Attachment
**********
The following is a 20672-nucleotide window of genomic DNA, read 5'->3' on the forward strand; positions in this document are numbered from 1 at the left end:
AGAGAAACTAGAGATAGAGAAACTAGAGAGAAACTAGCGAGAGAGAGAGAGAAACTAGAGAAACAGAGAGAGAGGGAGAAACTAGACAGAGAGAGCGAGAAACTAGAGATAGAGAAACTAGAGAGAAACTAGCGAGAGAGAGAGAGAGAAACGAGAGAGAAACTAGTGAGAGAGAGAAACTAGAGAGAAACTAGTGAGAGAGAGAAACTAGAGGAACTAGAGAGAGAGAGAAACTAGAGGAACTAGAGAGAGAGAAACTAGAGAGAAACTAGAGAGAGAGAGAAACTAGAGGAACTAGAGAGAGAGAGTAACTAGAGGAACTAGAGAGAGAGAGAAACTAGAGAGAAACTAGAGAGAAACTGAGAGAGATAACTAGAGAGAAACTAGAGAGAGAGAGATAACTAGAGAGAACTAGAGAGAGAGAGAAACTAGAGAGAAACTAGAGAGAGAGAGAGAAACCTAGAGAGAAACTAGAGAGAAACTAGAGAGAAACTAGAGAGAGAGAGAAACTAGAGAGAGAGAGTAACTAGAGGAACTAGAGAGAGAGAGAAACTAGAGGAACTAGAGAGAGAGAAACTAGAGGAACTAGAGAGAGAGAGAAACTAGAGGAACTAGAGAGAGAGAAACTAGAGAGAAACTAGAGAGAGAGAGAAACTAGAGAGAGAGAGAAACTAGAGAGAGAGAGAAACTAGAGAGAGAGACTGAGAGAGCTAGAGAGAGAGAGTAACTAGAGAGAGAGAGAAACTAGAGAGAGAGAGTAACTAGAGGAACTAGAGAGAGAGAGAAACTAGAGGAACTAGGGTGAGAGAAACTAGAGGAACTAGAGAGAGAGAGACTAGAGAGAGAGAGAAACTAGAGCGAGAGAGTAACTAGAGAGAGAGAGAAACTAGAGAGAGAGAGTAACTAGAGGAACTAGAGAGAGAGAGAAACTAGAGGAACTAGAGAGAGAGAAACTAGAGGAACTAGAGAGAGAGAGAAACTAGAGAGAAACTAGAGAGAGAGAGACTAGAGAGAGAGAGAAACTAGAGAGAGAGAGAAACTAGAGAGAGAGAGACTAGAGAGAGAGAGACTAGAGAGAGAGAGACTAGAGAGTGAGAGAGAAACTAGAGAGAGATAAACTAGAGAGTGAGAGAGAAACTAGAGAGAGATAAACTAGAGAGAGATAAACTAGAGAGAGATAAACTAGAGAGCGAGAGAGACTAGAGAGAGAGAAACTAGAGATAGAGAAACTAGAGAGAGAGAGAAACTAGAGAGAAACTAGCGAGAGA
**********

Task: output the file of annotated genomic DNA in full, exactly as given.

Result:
The following is a 20672-nucleotide window of genomic DNA, read 5'->3' on the forward strand; positions in this document are numbered from 1 at the left end:
AGAGAAACTAGAGATAGAGAAACTAGAGAGAAACTAGCGAGAGAGAGAGAGAAACTAGAGAAACAGAGAGAGAGGGAGAAACTAGACAGAGAGAGCGAGAAACTAGAGATAGAGAAACTAGAGAGAAACTAGCGAGAGAGAGAGAGAGAAACGAGAGAGAAACTAGTGAGAGAGAGAAACTAGAGAGAAACTAGTGAGAGAGAGAAACTAGAGGAACTAGAGAGAGAGAGAAACTAGAGGAACTAGAGAGAGAGAAACTAGAGAGAAACTAGAGAGAGAGAGAAACTAGAGGAACTAGAGAGAGAGAGTAACTAGAGGAACTAGAGAGAGAGAGAAACTAGAGAGAAACTAGAGAGAAACTGAGAGAGATAACTAGAGAGAAACTAGAGAGAGAGAGATAACTAGAGAGAACTAGAGAGAGAGAGAAACTAGAGAGAAACTAGAGAGAGAGAGAGAAACCTAGAGAGAAACTAGAGAGAAACTAGAGAGAAACTAGAGAGAGAGAGAAACTAGAGAGAGAGAGTAACTAGAGGAACTAGAGAGAGAGAGAAACTAGAGGAACTAGAGAGAGAGAAACTAGAGGAACTAGAGAGAGAGAGAAACTAGAGGAACTAGAGAGAGAGAAACTAGAGAGAAACTAGAGAGAGAGAGAAACTAGAGAGAGAGAGAAACTAGAGAGAGAGAGAAACTAGAGAGAGAGACTGAGAGAGCTAGAGAGAGAGAGTAACTAGAGAGAGAGAGAAACTAGAGAGAGAGAGTAACTAGAGGAACTAGAGAGAGAGAGAAACTAGAGGAACTAGGGTGAGAGAAACTAGAGGAACTAGAGAGAGAGAGACTAGAGAGAGAGAGAAACTAGAGCGAGAGAGTAACTAGAGAGAGAGAGAAACTAGAGAGAGAGAGTAACTAGAGGAACTAGAGAGAGAGAGAAACTAGAGGAACTAGAGAGAGAGAAACTAGAGGAACTAGAGAGAGAGAGAAACTAGAGAGAAACTAGAGAGAGAGAGACTAGAGAGAGAGAGAAACTAGAGAGAGAGAGAAACTAGAGAGAGAGAGACTAGAGAGAGAGAGACTAGAGAGAGAGAGACTAGAGAGTGAGAGAGAAACTAGAGAGAGATAAACTAGAGAGTGAGAGAGAAACTAGAGAGAGATAAACTAGAGAGAGATAAACTAGAGAGAGATAAACTAGAGAGCGAGAGAGACTAGAGAGAGAGAAACTAGAGATAGAGAAACTAGAGAGAGAGAGAAACTAGAGAGAAACTAGCGAGAGA